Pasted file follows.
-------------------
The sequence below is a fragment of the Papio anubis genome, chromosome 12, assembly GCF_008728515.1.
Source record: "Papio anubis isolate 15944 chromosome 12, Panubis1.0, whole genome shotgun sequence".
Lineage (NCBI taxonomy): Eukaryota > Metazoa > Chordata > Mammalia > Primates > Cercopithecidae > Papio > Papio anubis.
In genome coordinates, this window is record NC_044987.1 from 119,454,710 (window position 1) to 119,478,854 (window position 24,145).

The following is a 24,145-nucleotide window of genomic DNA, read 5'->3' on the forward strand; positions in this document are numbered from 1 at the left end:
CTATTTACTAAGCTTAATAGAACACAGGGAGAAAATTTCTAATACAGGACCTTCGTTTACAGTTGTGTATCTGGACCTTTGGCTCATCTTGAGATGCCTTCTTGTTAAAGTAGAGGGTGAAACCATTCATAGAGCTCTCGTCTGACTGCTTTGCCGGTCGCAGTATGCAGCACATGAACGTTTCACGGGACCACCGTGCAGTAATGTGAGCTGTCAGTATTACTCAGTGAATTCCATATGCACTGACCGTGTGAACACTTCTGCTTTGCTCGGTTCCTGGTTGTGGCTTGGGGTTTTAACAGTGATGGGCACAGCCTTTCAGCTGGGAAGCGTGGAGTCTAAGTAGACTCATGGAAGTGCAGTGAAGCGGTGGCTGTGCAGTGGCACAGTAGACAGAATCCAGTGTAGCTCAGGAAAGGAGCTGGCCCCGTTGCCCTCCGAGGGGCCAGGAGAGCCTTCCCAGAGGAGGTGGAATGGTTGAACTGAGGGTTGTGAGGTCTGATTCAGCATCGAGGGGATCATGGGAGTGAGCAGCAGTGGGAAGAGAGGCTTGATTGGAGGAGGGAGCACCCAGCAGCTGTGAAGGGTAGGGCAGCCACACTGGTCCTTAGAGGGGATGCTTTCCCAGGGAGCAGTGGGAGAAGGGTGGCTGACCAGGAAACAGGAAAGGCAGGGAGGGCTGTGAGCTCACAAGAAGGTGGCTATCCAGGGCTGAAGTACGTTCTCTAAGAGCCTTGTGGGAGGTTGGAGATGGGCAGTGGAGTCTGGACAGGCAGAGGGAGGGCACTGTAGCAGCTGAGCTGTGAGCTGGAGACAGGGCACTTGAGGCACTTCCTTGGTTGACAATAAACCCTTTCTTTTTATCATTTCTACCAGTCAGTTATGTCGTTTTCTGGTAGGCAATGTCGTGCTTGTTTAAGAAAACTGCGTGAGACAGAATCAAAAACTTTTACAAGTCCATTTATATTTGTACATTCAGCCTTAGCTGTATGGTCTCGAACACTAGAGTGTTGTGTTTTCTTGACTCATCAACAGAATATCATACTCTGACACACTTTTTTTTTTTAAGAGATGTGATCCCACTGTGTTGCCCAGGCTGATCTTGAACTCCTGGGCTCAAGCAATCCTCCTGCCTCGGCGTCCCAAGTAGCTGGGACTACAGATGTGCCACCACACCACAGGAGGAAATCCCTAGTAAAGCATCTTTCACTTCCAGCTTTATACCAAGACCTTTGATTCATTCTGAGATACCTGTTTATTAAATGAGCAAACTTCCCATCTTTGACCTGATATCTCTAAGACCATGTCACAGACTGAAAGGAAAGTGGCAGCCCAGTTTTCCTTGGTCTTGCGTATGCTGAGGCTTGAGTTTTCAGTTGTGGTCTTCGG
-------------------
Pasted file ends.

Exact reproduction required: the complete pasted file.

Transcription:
The sequence below is a fragment of the Papio anubis genome, chromosome 12, assembly GCF_008728515.1.
Source record: "Papio anubis isolate 15944 chromosome 12, Panubis1.0, whole genome shotgun sequence".
Lineage (NCBI taxonomy): Eukaryota > Metazoa > Chordata > Mammalia > Primates > Cercopithecidae > Papio > Papio anubis.
In genome coordinates, this window is record NC_044987.1 from 119,454,710 (window position 1) to 119,478,854 (window position 24,145).

The following is a 24,145-nucleotide window of genomic DNA, read 5'->3' on the forward strand; positions in this document are numbered from 1 at the left end:
CTATTTACTAAGCTTAATAGAACACAGGGAGAAAATTTCTAATACAGGACCTTCGTTTACAGTTGTGTATCTGGACCTTTGGCTCATCTTGAGATGCCTTCTTGTTAAAGTAGAGGGTGAAACCATTCATAGAGCTCTCGTCTGACTGCTTTGCCGGTCGCAGTATGCAGCACATGAACGTTTCACGGGACCACCGTGCAGTAATGTGAGCTGTCAGTATTACTCAGTGAATTCCATATGCACTGACCGTGTGAACACTTCTGCTTTGCTCGGTTCCTGGTTGTGGCTTGGGGTTTTAACAGTGATGGGCACAGCCTTTCAGCTGGGAAGCGTGGAGTCTAAGTAGACTCATGGAAGTGCAGTGAAGCGGTGGCTGTGCAGTGGCACAGTAGACAGAATCCAGTGTAGCTCAGGAAAGGAGCTGGCCCCGTTGCCCTCCGAGGGGCCAGGAGAGCCTTCCCAGAGGAGGTGGAATGGTTGAACTGAGGGTTGTGAGGTCTGATTCAGCATCGAGGGGATCATGGGAGTGAGCAGCAGTGGGAAGAGAGGCTTGATTGGAGGAGGGAGCACCCAGCAGCTGTGAAGGGTAGGGCAGCCACACTGGTCCTTAGAGGGGATGCTTTCCCAGGGAGCAGTGGGAGAAGGGTGGCTGACCAGGAAACAGGAAAGGCAGGGAGGGCTGTGAGCTCACAAGAAGGTGGCTATCCAGGGCTGAAGTACGTTCTCTAAGAGCCTTGTGGGAGGTTGGAGATGGGCAGTGGAGTCTGGACAGGCAGAGGGAGGGCACTGTAGCAGCTGAGCTGTGAGCTGGAGACAGGGCACTTGAGGCACTTCCTTGGTTGACAATAAACCCTTTCTTTTTATCATTTCTACCAGTCAGTTATGTCGTTTTCTGGTAGGCAATGTCGTGCTTGTTTAAGAAAACTGCGTGAGACAGAATCAAAAACTTTTACAAGTCCATTTATATTTGTACATTCAGCCTTAGCTGTATGGTCTCGAACACTAGAGTGTTGTGTTTTCTTGACTCATCAACAGAATATCATACTCTGACACACTTTTTTTTTTTAAGAGATGTGATCCCACTGTGTTGCCCAGGCTGATCTTGAACTCCTGGGCTCAAGCAATCCTCCTGCCTCGGCGTCCCAAGTAGCTGGGACTACAGATGTGCCACCACACCACAGGAGGAAATCCCTAGTAAAGCATCTTTCACTTCCAGCTTTATACCAAGACCTTTGATTCATTCTGAGATACCTGTTTATTAAATGAGCAAACTTCCCATCTTTGACCTGATATCTCTAAGACCATGTCACAGACTGAAAGGAAAGTGGCAGCCCAGTTTTCCTTGGTCTTGCGTATGCTGAGGCTTGAGTTTTCAGTTGTGGTCTTCGG